Five key aspects of the collaborative served as the crux of the program and contributed to its success, Piercey said.  

  • Integration with the medical community. Because many behavioral health patients have difficulty accessing primary care, as well as specialists, it can be difficult for patients to get treatment in the proper setting. West Tennessee Healthcare added a 24/7 crisis walk-in center and crisis stabilization unit (CSU) on its main campus near the acute care ED, as well as co-located three behavioral health clinics in primary care physician offices so the patients need only stop next door to get behavioral health treatment or a consultation. This allows for medical professionals and behavioral health specialists to share information and come together to determine best courses of treatment for a patient. 
  • Collaborating with law enforcement and judges. Patients with mental health disorders respond better in situations where officers and judges have special training in the unique needs associated with behavioral health disorders and in de-escalation techniques of agitated patients. West Tennessee Healthcare collaborated with law enforcement and first responders to provide CIT (crisis intervention team) training, mental health and recovery courts, homeless outreach teams, and “plain clothes” transportation – in an unmarked car without bars or handcuffs. This has reduced the level of agitation and stigma involved in behavioral health cases in addition to the number of involuntary committals, Piercey said.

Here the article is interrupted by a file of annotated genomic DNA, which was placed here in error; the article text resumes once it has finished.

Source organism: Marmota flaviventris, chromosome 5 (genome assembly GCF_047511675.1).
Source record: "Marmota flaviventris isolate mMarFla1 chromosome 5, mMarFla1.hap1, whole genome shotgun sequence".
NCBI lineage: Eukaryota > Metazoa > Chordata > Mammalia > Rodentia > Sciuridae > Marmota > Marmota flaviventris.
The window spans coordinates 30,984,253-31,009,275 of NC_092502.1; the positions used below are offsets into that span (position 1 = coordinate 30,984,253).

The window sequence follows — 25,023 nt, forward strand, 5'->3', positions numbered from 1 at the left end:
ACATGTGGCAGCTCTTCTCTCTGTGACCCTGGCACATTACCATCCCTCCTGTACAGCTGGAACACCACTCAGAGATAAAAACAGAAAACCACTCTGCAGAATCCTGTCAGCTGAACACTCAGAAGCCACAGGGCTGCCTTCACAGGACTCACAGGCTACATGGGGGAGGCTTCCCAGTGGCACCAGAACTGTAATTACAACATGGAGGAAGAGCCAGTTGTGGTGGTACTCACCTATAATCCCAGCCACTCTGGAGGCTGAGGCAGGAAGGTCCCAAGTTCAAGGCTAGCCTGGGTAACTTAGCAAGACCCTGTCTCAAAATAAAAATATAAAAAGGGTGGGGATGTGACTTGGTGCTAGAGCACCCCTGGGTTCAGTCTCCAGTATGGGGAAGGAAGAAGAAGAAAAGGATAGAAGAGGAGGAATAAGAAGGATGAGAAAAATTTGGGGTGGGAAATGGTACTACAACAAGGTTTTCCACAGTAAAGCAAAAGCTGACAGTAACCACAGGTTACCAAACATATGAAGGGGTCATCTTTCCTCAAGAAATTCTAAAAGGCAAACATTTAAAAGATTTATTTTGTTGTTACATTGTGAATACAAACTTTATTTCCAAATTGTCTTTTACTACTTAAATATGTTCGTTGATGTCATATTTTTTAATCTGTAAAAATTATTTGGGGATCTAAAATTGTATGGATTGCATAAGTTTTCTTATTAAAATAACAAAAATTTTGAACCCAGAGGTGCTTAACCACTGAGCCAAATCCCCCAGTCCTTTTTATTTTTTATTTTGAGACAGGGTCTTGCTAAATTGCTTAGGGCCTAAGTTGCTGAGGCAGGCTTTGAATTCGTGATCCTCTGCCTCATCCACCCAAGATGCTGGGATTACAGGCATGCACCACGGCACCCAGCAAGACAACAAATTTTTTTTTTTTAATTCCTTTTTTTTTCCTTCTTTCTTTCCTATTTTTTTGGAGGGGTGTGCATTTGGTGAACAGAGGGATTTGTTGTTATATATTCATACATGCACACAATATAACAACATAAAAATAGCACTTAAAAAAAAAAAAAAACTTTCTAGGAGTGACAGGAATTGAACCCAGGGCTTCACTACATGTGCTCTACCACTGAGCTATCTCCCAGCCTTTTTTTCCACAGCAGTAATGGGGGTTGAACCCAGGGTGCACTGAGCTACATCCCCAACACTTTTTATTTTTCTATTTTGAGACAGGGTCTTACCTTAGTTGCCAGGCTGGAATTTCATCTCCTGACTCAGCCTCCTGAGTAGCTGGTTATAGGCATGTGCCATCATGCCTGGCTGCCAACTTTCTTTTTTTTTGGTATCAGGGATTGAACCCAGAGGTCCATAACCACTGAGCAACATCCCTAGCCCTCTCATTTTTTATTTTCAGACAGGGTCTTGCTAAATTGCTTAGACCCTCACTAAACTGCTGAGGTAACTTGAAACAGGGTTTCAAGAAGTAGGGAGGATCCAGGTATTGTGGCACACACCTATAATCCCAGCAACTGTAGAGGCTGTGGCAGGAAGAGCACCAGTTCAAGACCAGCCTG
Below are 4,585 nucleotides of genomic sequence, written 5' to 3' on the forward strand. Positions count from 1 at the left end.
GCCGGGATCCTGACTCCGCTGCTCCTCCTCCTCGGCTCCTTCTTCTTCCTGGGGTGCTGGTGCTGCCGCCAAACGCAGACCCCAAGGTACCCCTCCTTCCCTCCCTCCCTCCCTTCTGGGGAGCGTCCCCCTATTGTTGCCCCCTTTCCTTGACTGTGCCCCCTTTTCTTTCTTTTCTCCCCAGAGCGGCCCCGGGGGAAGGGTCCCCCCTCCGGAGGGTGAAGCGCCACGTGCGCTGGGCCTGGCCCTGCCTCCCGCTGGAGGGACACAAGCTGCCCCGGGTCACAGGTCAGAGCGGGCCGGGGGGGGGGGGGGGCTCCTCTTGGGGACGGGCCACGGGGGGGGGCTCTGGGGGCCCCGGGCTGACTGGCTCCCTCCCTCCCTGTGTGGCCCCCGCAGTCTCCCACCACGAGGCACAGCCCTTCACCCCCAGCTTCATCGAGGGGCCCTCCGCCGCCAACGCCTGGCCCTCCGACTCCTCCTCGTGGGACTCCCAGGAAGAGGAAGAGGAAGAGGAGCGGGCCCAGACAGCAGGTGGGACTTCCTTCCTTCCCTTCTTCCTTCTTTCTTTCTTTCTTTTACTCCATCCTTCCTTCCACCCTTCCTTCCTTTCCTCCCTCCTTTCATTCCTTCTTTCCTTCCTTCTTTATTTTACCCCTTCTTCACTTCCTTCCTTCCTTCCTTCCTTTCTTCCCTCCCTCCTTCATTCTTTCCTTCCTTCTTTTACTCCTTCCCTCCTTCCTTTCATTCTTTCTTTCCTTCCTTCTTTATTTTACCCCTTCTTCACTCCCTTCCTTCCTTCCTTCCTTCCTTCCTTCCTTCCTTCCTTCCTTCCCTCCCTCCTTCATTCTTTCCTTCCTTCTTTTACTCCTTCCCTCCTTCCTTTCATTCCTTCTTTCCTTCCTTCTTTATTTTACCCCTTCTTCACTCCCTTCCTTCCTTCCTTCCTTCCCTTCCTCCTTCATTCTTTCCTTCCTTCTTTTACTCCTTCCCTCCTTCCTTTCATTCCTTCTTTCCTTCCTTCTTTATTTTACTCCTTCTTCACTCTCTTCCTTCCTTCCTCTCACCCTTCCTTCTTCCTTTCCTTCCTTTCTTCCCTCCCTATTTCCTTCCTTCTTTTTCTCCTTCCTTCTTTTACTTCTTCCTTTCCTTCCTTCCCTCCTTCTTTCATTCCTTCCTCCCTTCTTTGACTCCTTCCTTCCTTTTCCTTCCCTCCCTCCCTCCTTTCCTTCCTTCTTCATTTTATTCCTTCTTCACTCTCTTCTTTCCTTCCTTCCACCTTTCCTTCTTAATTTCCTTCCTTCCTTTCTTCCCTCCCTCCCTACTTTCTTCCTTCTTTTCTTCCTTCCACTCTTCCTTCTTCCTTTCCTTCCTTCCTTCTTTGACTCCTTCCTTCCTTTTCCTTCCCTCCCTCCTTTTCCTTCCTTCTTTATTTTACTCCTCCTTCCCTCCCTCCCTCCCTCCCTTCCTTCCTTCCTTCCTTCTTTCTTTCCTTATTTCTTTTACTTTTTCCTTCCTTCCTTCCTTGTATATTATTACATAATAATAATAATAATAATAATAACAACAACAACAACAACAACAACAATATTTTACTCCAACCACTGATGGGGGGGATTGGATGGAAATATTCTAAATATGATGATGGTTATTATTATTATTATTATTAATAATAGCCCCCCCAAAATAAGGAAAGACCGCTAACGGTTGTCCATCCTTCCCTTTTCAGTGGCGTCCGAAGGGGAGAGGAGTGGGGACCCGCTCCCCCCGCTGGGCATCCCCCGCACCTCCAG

• Training the community to administer Naloxone. West Tennessee Healthcare received funding to provide training and proper administering of Naloxone to individuals in the rural West Tennessee area. About 70 people received the training, including firefighters, police, first responders, teachers, doctors and church leaders. “Putting the medication in the hands of community members is empowering,” Piercey said. “It saves lives.”
  • Creating space to treat pregnant women with substance use disorders. West Tennessee Healthcare and a local recovery center joined forces and converted a closed, rural hospital into a 16-bed residential treatment facility for pregnant mothers addicted to opioids, including post-partum mother/baby couplets, who are at high risk of relapse. “In a state that has three times the national rate of babies born to mothers addicted to opioids, this recovery center serves a crucial need to a very vulnerable population,” Piercey said.
  • Implementing telehealth to improve access to care. With a significant shortage of psychiatrists and reduced availability of psychiatric hospital beds, West Tennessee Healthcare has turned to telehealth to fill that void and treat patients quicker. 

Engaging with stakeholders means shared successes 

The numbers showcase a collaborative that is working to improve the community’s health while reducing costs. Piercey said that the collaborative has saved more than 42,000 jail days, which, at a cost of at least $35 per day, means nearly $1.5 million in savings to the state. 

In addition, the program has decreased the number of acute care ED visits and state involuntary mental health commitments, an accomplishment Piercey credits to the crisis training and 23-hour observation unit for medication initiation. 

Piercey credits the entire project’s success to the true nature of the collaboration. She said this involves more than just talking every day – it includes the medical and behavioral health community being actively engaged with law enforcement organizations and local non-profits, and vice versa. She also stressed the importance of working together before considering a new community initiative, to determine all stakeholders’ priorities, capabilities and needs

Once you break down the barriers and create a shared vision, Piercey said that you begin to see the positive results of those integrated efforts, and “that way, the patient wins every time.”